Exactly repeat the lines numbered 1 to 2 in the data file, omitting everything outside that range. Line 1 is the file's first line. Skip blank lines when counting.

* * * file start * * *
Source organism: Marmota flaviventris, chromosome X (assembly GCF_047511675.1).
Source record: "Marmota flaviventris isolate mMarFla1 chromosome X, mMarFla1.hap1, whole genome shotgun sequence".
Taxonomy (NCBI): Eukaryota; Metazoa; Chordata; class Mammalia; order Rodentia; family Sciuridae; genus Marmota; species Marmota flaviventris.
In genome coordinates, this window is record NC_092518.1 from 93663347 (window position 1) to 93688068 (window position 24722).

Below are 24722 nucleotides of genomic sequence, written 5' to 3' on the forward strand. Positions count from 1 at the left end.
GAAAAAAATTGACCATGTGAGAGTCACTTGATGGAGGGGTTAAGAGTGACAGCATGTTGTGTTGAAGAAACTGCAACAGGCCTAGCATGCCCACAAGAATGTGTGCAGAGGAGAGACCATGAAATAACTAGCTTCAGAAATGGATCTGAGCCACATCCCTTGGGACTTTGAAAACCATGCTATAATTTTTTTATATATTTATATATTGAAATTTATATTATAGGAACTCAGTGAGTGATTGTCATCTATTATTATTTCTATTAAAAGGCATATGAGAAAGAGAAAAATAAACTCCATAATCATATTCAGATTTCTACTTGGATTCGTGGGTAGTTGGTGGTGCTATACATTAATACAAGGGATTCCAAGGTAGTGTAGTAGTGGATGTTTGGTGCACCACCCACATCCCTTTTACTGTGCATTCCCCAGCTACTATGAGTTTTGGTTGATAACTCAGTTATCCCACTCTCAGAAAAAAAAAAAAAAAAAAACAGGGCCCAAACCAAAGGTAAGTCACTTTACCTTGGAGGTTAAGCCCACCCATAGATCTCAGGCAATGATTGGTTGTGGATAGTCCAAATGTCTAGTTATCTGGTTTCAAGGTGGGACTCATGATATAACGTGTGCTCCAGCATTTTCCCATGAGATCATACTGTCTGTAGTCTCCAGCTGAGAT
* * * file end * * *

Source organism: Marmota flaviventris, chromosome X (assembly GCF_047511675.1).
Source record: "Marmota flaviventris isolate mMarFla1 chromosome X, mMarFla1.hap1, whole genome shotgun sequence".